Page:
If 5.3% of 37,305 applicants to Harvard were accepted overall, and 16.5% of 5919 were accepted early, what was the regular decision acceptance rate? This problem might be a little tricky, but the trickier question is why colleges never advertise regular admission rates, if they publish them at all. Instead, we just get the early rate and the washed-down aggregate rate for the entire pool.
As a college counselor and SAT tutor, I needed to know what the regular decision rates were and what they meant, but few of the press releases I scoured coughed up the magic number. Overall acceptance rate? Yes. Early acceptance rate? Sure. But just the regular decision rate? I used a calculator. It didn’t take long before the advertised overall admissions rates began to feel pretty high. 5.3% overall for Harvard? That’s about one out of every twenty—a lot better than the 3.2% rate I calculated for regular decision alone.
Quickly I realized it was worse than I had imagined—I had neglected those who were deferred from the early round to the regular decision pool! I looked deeper and found that the most prestigious school had crunched the number itself. Harvard’s true regular acceptance rate? 2.8%.
Now I was confronting an SAT problem: By what percent is Harvard’s early action acceptance rate greater than its regular decision acceptance rate? 489%.
In the fall of 2011, Harvard, Princeton, and University of Virginia reinstated the Early Action option, giving students the opportunity to apply by the November deadline and hear back before January. The three universities had previously eliminated the early round in 2006, hoping that this move would level the playing field among applicants from lower socioeconomic backgrounds. Just five years later, Harvard President Drew G. Faust explained that the return to early action was “consistent with our bedrock commitment to access, affordability, and excellence.”
Out of those buzz words I’d say “excellence” holds the most truth. After all, a single-choice early action option that prohibits students from applying elsewhere in the early round doesn’t seem particularly conducive to access or affordability. But excellence is a no-brainer. These top schools want the best of the best, and by the numbers, it seems those students must be applying in the early rounds.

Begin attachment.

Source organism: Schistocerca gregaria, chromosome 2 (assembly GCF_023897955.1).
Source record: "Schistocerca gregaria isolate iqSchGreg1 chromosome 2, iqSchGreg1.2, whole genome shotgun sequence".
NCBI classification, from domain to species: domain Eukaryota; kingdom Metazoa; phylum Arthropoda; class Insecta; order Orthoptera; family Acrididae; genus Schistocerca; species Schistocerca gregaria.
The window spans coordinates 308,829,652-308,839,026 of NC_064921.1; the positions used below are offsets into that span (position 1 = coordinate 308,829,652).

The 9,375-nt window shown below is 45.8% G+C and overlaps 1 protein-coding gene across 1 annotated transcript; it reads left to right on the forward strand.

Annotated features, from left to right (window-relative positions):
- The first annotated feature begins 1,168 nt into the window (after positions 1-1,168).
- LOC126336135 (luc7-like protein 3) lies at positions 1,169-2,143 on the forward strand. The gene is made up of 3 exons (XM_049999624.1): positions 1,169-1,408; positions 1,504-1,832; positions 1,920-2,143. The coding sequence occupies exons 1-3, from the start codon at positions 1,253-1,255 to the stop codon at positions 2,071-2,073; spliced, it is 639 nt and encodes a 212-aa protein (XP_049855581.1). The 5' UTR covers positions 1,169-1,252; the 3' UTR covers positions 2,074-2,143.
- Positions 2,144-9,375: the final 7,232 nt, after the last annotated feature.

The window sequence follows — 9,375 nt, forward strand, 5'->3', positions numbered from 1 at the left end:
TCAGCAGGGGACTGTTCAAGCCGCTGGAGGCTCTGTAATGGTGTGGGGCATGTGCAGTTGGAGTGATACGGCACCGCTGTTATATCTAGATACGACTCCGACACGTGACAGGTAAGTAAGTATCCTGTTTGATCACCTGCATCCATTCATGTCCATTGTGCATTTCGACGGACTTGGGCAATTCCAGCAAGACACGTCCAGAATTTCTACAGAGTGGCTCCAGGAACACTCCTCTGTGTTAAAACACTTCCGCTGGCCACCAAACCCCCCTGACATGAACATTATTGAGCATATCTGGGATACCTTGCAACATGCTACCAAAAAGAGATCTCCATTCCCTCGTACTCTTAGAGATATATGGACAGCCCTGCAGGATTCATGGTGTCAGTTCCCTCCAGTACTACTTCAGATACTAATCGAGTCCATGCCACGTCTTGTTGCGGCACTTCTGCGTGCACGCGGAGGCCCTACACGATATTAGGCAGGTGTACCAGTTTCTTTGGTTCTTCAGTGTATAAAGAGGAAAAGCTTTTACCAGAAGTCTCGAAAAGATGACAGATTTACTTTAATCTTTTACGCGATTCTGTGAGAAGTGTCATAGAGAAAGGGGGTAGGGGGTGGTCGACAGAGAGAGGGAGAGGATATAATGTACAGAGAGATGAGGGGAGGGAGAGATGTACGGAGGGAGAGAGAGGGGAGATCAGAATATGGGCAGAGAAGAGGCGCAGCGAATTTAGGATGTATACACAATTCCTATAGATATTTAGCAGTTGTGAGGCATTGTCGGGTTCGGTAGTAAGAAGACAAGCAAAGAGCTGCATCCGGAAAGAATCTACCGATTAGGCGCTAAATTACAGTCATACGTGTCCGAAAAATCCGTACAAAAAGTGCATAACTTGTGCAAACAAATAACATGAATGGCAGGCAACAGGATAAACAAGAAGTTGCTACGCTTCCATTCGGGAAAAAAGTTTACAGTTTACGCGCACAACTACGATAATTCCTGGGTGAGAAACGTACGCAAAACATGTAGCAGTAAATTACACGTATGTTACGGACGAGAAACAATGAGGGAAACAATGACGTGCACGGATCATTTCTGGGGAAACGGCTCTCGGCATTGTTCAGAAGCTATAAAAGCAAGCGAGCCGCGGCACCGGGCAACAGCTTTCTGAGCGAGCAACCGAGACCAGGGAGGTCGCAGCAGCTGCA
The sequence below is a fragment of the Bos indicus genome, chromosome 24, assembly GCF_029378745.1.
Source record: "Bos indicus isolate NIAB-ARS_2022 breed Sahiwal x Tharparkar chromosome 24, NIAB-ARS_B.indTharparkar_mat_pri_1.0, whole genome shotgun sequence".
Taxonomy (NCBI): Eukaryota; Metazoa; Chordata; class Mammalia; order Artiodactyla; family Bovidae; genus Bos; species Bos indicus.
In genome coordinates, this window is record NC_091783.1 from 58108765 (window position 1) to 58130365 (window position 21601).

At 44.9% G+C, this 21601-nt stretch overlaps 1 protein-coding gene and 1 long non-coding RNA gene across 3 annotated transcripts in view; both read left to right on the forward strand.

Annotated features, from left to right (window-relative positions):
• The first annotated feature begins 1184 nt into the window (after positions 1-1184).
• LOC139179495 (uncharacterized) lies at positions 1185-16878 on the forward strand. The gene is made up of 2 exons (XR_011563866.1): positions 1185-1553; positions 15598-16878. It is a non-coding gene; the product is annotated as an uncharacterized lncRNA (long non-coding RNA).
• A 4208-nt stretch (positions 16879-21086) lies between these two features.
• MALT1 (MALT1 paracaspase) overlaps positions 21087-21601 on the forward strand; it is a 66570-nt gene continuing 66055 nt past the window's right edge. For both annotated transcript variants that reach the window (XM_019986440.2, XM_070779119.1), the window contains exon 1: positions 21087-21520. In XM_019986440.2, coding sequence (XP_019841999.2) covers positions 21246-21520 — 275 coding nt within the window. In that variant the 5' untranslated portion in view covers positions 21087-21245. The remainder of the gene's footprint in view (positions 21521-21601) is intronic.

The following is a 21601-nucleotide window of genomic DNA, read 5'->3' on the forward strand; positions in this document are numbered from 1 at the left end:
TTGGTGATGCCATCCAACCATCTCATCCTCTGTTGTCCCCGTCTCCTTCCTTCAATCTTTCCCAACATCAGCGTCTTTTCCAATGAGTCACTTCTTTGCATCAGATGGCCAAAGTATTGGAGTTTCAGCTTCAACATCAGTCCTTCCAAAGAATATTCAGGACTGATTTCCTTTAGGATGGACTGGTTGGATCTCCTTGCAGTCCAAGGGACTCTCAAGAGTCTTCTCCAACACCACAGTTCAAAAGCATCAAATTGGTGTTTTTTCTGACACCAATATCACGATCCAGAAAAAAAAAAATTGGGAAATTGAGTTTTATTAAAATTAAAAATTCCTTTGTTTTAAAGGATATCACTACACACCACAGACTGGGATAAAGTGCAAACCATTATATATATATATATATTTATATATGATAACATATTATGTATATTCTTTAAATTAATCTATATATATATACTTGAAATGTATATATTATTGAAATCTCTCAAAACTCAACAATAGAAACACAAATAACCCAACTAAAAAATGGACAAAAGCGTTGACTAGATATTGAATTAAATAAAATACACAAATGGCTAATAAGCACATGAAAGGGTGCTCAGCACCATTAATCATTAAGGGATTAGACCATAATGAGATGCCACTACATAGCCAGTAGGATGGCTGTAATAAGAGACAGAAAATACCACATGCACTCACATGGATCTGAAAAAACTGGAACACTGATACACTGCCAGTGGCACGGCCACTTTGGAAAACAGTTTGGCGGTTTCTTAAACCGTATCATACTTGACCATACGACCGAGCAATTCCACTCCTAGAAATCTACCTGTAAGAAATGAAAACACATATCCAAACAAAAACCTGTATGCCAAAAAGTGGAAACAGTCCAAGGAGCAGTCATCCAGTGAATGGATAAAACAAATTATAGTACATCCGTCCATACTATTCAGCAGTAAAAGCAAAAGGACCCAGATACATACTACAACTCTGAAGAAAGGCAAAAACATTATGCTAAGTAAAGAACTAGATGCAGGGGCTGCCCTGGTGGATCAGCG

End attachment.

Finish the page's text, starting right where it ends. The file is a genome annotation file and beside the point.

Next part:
But at a 489% greater rate? The idea that early applicants are that much better sounds farfetched. Of all the applicants, “13,500 had a score of 700 or higher on the critical reading section of the SAT and 16,100 scored 700 or above on math.” In contrast, 5,919 applied early action total (83.5% of whom were rejected or deferred). Again, I’m discounting those who were deferred early and ultimately accepted in the regular admission pool. If you consider that group, applying regular decision looks even bleaker.
But why hide the number? After all, these schools are all about “holistic” admissions. In explaining 2019’s record-breaking number of applications, Harvard’s Dean of Admissions William R. Fitzsimmons said it himself: “It isn’t about your yield rate and it isn’t about your admit rate; it’s all about the excellence and the character.”
Sure, excellence and character are important factors. But I’m curious about how the singular pursuit of these largely subjective qualities indirectly results in Harvard, Yale, and Princeton, for example, perennially boasting the lowest acceptance rates, the highest yield rates, the highest endowments, and all of the other valuable metrics that dictate a school’s ranking on US News and World Report. And I wonder how the decision to advertise only the overall acceptance rate (and not the regular decision alone) factors into these calculations.
I’ll go ahead and say it. As these numbers continue to dwindle, applying to Harvard (or any of these top schools) may seem like more and more of a lottery ticket that’s not worth buying for most students. “Seem” is the key word because, when you look at the real acceptance rate for regular admissions, it truly is a lost cause for most applicants.
But many of us don’t quite realize it yet. Before rejection letters were sent out, thousands upon thousands of high school seniors were all innocently thinking: “Hey, maybe I have a chance? I’m a bright kid. I did pretty well on my SAT’s. I know my math teacher wrote an awesome recommendation. My grades are pretty decent. Why not me?”
The idea that top universities are businesses is nothing new, but perhaps we’re not quite grasping the implications. College rankings? They’re more like a list of Fortune 500 companies. If you base the rankings on endowment size per enrolled undergraduate, you’d have a near identical list. Early decision? Early action? A way to secure the best? More likely an effective method of increasing yield rates and ensuring a healthy mix of unbelievably impressive applicants, legacy applicants, and athletic recruits. Why else is MIT the only one in the chart whose early and regular admission rates aren’t miles apart? Is it mere coincidence that it’s the only one that doesn’t consider legacy or recruit heavily for athletics?
But that’s just speculation. What’s safe to say is what Harvard’s Dean of Admissions Fitzsimmons puts best: “Harvard is more concerned that students apply at all than that they apply early.”
Ian Siegel is the director of Streamline Tutors, an innovative education technology, test prep, and college counseling company based in Baltimore, MD. Learn more by visiting streamlinetutors.com.